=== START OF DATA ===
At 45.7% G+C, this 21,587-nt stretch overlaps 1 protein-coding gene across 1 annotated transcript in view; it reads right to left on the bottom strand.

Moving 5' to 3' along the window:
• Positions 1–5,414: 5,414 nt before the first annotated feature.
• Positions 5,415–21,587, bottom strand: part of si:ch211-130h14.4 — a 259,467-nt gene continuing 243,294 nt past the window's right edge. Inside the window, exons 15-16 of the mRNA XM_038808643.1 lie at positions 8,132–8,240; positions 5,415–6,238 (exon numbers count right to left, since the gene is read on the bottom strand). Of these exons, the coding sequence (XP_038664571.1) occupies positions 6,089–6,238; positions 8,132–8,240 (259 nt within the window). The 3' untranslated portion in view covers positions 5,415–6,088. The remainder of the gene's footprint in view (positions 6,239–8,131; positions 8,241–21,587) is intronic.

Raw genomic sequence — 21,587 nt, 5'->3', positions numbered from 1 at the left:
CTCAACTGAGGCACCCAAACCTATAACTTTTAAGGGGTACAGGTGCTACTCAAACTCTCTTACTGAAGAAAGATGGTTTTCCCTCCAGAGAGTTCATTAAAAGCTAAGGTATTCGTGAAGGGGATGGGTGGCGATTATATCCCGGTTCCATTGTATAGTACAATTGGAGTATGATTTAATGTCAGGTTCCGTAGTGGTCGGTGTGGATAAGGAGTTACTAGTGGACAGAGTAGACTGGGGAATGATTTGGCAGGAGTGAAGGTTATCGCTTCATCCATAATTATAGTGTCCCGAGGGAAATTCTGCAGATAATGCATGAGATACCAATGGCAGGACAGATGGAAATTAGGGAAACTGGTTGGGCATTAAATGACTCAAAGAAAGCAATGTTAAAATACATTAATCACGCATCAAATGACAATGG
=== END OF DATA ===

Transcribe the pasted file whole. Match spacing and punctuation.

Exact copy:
At 45.7% G+C, this 21,587-nt stretch overlaps 1 protein-coding gene across 1 annotated transcript in view; it reads right to left on the bottom strand.

Moving 5' to 3' along the window:
• Positions 1–5,414: 5,414 nt before the first annotated feature.
• Positions 5,415–21,587, bottom strand: part of si:ch211-130h14.4 — a 259,467-nt gene continuing 243,294 nt past the window's right edge. Inside the window, exons 15-16 of the mRNA XM_038808643.1 lie at positions 8,132–8,240; positions 5,415–6,238 (exon numbers count right to left, since the gene is read on the bottom strand). Of these exons, the coding sequence (XP_038664571.1) occupies positions 6,089–6,238; positions 8,132–8,240 (259 nt within the window). The 3' untranslated portion in view covers positions 5,415–6,088. The remainder of the gene's footprint in view (positions 6,239–8,131; positions 8,241–21,587) is intronic.

Raw genomic sequence — 21,587 nt, 5'->3', positions numbered from 1 at the left:
CTCAACTGAGGCACCCAAACCTATAACTTTTAAGGGGTACAGGTGCTACTCAAACTCTCTTACTGAAGAAAGATGGTTTTCCCTCCAGAGAGTTCATTAAAAGCTAAGGTATTCGTGAAGGGGATGGGTGGCGATTATATCCCGGTTCCATTGTATAGTACAATTGGAGTATGATTTAATGTCAGGTTCCGTAGTGGTCGGTGTGGATAAGGAGTTACTAGTGGACAGAGTAGACTGGGGAATGATTTGGCAGGAGTGAAGGTTATCGCTTCATCCATAATTATAGTGTCCCGAGGGAAATTCTGCAGATAATGCATGAGATACCAATGGCAGGACAGATGGAAATTAGGGAAACTGGTTGGGCATTAAATGACTCAAAGAAAGCAATGTTAAAATACATTAATCACGCATCAAATGACAATGG